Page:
How CT can save $162 million in healthcare waste
An analysis of Connecticut’s commercial insurance markets finds we spent $9.45 per person per month on wasteful low-value care in 2019, according to a new report by VBID Health. Of the $162 million total, $24.5 million was from patient out-of-pocket costs.
Low-value care provides no or minimal benefit to patients and is an important driver of rising healthcare costs. There is a growing understanding that whether care is low-value depends on for whom and when the care is provided. Too often, initiatives to lower healthcare costs are indiscriminate, targeting both wasteful and necessary care, resulting in harm to patient outcomes and system efficiency. States are at the forefront of efforts to lower costs and improve health by reducing low-value care, freeing up resources to expand access to high-value, evidence-driven care. VBID Health has tools for states and employers to reduce the use of low-value care.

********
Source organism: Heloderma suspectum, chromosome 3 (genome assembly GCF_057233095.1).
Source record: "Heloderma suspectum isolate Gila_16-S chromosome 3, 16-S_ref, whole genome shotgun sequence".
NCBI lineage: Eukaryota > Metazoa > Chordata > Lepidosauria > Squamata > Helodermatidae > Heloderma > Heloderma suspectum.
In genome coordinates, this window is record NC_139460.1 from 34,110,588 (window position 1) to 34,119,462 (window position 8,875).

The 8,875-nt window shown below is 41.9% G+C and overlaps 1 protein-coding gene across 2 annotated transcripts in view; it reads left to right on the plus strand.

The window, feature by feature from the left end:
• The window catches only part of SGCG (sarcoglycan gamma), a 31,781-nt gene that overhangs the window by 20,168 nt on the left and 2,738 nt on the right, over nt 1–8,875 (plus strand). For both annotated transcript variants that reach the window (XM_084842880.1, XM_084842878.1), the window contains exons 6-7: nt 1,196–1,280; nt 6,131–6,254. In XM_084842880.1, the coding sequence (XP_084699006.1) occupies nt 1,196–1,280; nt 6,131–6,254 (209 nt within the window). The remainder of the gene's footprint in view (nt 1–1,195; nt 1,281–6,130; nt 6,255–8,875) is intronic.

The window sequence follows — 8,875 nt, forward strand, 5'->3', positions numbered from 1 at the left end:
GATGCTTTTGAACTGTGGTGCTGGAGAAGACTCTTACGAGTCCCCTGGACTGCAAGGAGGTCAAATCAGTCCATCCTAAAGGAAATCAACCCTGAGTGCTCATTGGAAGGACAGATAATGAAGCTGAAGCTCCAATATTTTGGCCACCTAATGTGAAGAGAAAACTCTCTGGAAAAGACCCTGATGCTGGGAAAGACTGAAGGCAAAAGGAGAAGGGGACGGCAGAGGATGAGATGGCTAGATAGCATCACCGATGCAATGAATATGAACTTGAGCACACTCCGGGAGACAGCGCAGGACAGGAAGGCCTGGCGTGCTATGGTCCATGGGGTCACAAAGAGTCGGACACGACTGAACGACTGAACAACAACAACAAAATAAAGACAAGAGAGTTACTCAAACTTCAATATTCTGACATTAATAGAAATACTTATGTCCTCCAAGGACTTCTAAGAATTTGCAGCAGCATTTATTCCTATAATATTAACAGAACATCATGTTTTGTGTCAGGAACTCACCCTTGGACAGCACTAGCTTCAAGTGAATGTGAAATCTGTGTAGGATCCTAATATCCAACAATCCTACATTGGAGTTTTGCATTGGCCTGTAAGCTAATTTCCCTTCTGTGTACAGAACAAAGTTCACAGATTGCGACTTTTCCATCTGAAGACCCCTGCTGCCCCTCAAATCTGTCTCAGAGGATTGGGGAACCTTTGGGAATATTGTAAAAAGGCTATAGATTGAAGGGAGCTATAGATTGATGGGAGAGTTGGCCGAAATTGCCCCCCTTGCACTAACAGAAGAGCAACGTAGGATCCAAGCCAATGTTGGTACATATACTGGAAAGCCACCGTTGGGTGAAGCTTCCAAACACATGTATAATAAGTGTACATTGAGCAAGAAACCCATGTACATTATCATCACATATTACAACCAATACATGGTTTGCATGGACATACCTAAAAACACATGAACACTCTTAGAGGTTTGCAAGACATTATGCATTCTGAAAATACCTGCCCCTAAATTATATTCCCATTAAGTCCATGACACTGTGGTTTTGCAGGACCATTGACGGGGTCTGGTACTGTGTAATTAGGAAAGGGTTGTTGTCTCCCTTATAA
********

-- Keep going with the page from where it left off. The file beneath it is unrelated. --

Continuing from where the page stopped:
Of Connecticut’s total low-value spending, 45% was concentrated on ten services. Leading the list were preoperative baseline labs, annual resting EKGs, and imaging tests for eye disease. There was considerable overlap in the top ten lists between states.
In the VBID Health study, All-Payer Claims Database information from CT’s Office of Health Strategy was analyzed by Millman’s proprietary Health Waste Calculator. The analysis used allowed costs for 48 measures of low-value care based on evidence-based recommendations and clinical guidelines. The estimates are likely to be conservative as the researchers selected services to minimize misclassification. In this report and a prior one, VBID Health has analyzed low-value care for eight states including Connecticut.